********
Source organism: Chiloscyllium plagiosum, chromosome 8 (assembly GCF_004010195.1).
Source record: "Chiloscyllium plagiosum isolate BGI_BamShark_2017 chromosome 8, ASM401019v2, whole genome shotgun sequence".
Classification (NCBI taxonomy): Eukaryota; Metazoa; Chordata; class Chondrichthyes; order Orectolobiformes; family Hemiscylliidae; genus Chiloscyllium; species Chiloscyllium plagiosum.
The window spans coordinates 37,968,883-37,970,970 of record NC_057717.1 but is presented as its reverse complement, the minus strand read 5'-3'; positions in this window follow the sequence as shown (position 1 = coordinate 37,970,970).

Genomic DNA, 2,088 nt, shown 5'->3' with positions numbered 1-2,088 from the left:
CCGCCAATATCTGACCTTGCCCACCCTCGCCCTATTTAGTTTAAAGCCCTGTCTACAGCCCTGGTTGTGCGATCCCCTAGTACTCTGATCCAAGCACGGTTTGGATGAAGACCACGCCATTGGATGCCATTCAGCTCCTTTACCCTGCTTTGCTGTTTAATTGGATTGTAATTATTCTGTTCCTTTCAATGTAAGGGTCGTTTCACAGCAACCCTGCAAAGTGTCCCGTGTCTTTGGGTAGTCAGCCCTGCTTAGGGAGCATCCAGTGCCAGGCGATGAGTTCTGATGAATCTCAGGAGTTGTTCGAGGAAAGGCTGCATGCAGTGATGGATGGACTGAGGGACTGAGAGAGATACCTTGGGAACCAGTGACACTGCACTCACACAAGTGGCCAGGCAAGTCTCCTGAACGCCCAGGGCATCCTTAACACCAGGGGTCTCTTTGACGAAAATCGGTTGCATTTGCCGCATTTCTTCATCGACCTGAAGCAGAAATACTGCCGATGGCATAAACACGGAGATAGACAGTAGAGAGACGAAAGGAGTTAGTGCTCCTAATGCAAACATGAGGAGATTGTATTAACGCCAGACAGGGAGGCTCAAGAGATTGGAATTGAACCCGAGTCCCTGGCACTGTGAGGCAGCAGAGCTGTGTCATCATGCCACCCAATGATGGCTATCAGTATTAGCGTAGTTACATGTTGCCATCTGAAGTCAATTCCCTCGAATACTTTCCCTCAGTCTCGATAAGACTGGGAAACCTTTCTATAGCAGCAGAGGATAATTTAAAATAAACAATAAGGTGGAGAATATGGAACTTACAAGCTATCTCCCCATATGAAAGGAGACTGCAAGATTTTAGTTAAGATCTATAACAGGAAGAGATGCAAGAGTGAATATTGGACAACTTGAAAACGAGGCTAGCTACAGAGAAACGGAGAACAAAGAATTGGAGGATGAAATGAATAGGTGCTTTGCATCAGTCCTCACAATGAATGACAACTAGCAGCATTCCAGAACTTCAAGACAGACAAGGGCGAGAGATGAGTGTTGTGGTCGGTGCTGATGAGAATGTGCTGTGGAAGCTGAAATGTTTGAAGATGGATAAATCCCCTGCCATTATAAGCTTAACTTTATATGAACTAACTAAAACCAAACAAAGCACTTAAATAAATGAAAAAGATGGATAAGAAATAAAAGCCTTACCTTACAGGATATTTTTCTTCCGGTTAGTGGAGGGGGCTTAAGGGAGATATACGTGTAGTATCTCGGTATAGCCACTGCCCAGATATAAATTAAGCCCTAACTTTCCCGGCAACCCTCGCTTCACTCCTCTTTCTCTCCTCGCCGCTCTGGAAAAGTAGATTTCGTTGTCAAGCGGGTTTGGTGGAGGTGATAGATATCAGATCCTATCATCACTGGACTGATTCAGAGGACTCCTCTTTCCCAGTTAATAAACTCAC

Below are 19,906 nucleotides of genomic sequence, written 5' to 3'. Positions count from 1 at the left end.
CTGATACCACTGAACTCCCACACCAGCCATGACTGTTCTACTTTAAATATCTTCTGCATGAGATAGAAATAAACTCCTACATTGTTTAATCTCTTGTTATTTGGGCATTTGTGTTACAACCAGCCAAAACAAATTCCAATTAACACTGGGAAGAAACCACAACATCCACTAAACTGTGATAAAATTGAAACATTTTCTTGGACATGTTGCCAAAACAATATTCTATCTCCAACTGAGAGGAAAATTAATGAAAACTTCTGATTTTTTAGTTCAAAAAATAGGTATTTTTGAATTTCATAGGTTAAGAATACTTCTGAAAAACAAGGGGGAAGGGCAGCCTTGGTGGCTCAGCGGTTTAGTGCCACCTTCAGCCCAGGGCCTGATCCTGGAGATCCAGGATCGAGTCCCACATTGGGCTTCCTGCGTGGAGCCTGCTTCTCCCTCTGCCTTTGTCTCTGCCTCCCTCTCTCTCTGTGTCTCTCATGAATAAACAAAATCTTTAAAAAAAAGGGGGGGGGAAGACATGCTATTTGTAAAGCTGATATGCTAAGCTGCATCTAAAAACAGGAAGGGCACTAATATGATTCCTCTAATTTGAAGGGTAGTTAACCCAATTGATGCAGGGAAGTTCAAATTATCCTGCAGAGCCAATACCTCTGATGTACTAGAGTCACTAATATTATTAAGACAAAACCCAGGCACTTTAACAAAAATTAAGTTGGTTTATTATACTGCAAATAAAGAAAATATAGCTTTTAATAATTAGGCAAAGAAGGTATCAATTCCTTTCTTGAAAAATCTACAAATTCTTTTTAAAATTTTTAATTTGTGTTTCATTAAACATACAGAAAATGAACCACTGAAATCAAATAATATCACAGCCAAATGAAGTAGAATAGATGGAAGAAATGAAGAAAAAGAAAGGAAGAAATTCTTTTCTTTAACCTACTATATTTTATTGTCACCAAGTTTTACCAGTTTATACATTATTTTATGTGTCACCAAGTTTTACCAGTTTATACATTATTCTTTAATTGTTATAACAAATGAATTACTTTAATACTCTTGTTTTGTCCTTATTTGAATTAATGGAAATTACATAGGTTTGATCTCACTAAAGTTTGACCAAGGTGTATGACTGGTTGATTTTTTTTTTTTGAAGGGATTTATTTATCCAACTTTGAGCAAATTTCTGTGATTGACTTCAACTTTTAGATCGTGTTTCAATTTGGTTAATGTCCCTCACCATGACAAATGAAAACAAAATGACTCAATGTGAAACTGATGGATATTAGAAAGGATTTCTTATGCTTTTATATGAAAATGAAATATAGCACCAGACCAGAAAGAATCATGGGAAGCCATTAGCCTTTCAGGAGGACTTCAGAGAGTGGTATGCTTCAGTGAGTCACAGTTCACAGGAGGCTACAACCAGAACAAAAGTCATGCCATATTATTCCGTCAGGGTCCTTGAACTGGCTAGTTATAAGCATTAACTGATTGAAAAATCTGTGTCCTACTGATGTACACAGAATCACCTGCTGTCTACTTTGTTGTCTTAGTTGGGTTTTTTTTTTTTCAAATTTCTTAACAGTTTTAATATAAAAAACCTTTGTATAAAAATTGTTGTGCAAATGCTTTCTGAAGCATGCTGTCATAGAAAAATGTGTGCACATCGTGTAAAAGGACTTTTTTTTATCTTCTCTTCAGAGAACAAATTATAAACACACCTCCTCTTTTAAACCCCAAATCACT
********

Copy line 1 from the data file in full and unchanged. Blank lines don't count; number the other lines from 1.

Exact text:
Source organism: Chiloscyllium plagiosum, chromosome 8 (assembly GCF_004010195.1).